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The University of Southampton
Biological Sciences
Email:
F.Nobrega@soton.ac.uk

Dr Franklin Nobrega BSc, MSc, PhD

Lecturer in Microbiology, Principal Investigator Microbiology

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Dr Franklin Nobrega is a Lecturer in Microbiology within the School of Biological Sciences at the University of Southampton. His research focuses on the arms-race between bacteria and their viruses, the bacteriophages, from a biological, ecological, and therapeutic perspective. He seeks to understand the impact of bacteriophages in shaping natural microbial communities, particularly their role in the evolution of defence and anti-defence mechanisms, and their capacity to modulate bacterial metabolism, especially in biofilm and gut communities. He also works to develop innovative phage therapy approaches to fight antibiotic-resistant bacterial infections.

Career history

2020-Present: Lecturer. University of Southampton, UK
2019-2020: Scientific advisor. SNIPRBiome, Denmark.
2019-2020: Scientific advisor. BGI Group, China.
2017-2020: Postdoctoral fellow. Delft University of Technology, Netherlands.
2016-2017: Postdoctoral fellow. Wageningen University, Netherlands.

Fellowship awards

2020-2021: AHSCC-19Engage. University of Southampton, University Hospital Southampton NHS Foundation Trust, UK.
2019-2020: ZonMw Diabetes Fonds. Delft University of Technology, Netherlands.
2017-2020: Netherlands Organisation for Scientific Research Veni NOW-ALW grant. Delft University of Technology, Netherlands.

Academic qualifications

2013-2017: PhD Microbiology. Wageningen University, Netherlands.
2008-2009: MSc Biotechnology. Faculty of Science and Technology, Portugal.
2003-2007: BSc Biotechnological Engineering, Lusofona University, Portugal

Research interests

Shaping of microbial communities by bacteria and bacteriophage interactions

Defence and anti-defence systems
My research group is interested in the molecular and structural characterization of bacterial defence systems. Currently we study the DISARM class 1 and the membrane-associated KIWA defence systems. We also study phage anti-defence mechanisms and are currently working on the characterization of the smallest anti-CRISPR protein known to date and of a prophage-encoded Cas protein that interferes with the bacterial CRISPR defence. Additionally, we are searching for anti-KIWA phage proteins.

Defence and anti-defence systems in natural environments
We investigate the role of defence and anti-defence systems in natural environments, such as biofilms and the gut. In particular, we are interested in the following questions: what is the real impact of defence systems in natural environments? Is protection given by defence systems as important in biofilms as in planktonic bacteria? Can we identify defence systems expressed exclusively in a biofilm state? Are there links between biofilm and defence system regulation?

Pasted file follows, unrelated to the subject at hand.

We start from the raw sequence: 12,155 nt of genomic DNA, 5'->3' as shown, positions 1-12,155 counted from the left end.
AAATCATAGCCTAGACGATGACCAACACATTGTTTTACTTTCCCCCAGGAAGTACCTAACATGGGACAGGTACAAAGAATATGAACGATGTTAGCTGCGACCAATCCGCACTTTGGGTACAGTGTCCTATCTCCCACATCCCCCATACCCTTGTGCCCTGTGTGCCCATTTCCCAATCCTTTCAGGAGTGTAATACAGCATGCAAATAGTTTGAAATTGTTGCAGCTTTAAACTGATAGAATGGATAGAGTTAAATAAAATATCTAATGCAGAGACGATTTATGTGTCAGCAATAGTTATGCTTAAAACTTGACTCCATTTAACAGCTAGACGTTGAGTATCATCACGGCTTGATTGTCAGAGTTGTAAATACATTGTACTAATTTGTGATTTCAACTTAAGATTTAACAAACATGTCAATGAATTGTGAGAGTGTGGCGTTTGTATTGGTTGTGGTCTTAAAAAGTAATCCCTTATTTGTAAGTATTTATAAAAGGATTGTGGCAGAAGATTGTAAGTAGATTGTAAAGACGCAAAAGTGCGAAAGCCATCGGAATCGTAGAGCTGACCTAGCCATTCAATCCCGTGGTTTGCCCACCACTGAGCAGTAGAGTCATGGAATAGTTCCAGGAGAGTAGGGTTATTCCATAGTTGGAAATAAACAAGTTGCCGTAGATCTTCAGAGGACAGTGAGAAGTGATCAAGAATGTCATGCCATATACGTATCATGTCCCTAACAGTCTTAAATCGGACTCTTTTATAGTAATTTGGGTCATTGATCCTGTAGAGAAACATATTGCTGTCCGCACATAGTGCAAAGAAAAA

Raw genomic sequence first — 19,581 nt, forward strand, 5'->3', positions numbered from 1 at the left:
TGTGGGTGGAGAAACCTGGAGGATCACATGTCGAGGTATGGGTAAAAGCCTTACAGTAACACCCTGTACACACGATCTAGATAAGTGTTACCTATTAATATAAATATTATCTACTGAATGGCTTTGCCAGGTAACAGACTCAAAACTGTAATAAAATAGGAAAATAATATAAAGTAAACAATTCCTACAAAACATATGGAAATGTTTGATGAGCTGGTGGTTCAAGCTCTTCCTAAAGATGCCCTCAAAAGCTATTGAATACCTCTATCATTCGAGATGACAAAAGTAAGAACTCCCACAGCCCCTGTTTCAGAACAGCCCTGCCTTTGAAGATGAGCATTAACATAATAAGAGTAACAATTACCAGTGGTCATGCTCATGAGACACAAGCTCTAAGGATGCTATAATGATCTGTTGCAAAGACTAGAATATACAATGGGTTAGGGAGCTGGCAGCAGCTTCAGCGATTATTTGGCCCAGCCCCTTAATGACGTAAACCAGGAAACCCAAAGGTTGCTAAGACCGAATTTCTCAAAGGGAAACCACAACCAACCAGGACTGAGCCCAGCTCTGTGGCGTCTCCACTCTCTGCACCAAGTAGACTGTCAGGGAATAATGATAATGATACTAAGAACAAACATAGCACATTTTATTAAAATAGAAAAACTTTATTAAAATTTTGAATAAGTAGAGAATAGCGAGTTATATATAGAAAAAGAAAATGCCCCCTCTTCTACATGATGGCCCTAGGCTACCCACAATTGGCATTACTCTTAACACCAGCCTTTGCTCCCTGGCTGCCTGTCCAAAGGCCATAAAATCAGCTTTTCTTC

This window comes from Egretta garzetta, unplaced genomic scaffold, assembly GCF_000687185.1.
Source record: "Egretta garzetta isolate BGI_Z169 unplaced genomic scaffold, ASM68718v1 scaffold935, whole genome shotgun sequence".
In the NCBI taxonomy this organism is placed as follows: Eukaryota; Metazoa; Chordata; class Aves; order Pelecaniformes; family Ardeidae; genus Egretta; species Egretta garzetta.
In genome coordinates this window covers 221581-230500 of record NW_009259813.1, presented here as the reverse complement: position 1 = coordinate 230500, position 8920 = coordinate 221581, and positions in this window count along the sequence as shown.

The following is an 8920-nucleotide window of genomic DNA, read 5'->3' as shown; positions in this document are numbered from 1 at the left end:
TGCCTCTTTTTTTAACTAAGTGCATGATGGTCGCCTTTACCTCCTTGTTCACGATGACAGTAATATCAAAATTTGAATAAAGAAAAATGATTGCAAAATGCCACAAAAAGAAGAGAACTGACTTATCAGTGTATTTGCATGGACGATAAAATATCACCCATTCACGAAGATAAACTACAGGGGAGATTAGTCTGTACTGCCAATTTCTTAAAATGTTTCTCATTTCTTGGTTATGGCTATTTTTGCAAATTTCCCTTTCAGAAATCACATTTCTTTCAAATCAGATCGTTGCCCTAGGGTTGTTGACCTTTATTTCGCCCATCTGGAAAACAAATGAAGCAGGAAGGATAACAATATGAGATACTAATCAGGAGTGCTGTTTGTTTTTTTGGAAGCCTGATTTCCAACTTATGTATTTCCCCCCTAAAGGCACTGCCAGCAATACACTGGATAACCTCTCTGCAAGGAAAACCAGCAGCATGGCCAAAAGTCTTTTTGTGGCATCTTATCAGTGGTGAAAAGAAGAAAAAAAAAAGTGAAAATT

Mobilization of defence systems
Additionally, we study the role of gene transfer agents (GTAs) and outer membrane vesicles in the mobilization of defence systems in planktonic and biofilm bacterial populations.

Modulation of bacterial metabolism by bacteriophages

Mechanisms of metabolic modulation
My research group investigates the mechanisms used by phages to hijack the bacterial metabolism in immediate and delayed forms. Currently we are looking at phage proteins that interfere with specific metabolic pathways, in particular those involved in biofilm formation and dispersal. These proteins find multiple biotechnological and medical applications. 

Phage-mediated changes in bacterial metabolism and human health
Dysbalance of the gut microbiome can lead to important cardio-metabolic disorders. The composition of the gut microbiome is affected by multiple factors, among which phages. Fecal microbiota transplantation (FMT) is an established treatment for Clostridium difficilis infections, and an experimental therapy for other gut diseases like colitis, IBS, and even Parkinson. In collaboration with Dr. Hilde Herrema from Amsterdam Medical Center in the Netherlands, we are investigating the role of phages in FMT success using virome (phage) transplantations.

Bacteriophages in localized gut microbial communities
The gut is not a homogeneous environment, and as such the distribution of bacteria and phages can be variable. My research group is studying phage distribution and residence time in different sections of the gut, their influence on the establishment of localized microbial communities (e.g. microcolonies), and their impact on human health.

PhD supervision

Cristian Aparicio-Maldonado (TU Delft, co-supervision)
Thomas Todeschini (supervision)
Rodrigo Gonzalez Linares (supervision)
Simran Krishnakant Kushwaha (Birla Institute of Technology and Science, co-supervision)

Research group

Microbiology

Affiliate research groups

Institute for Life Sciences (IfLS), Computational and Systems Biology

Research project(s)

Exploration of pan-immunity in prokaryotes

Discover novel ways used by phages to strike back against bacterial defences

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Articles

Book Chapter

  • Luzia De Nobrega, F., Lavigne, R., & Brouns, S. JJ. (2017). Revival of phage therapy. In J. van Doorn, C. Biemans, J. Luirink, J. van der Oost, B. Oudega, L. Robertson, H. Smit, & P. Willemsen (Eds.), Mighty Microbes - The amazing worlds of microorganisms Stichting Microcanon.

Letter/Editorial

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Dr Franklin Nobrega
School of Biological Sciences
Faculty of Environmental and Life Sciences
Life Sciences Building 85
University of Southampton
Highfield Campus
Southampton
SO17 1BJ


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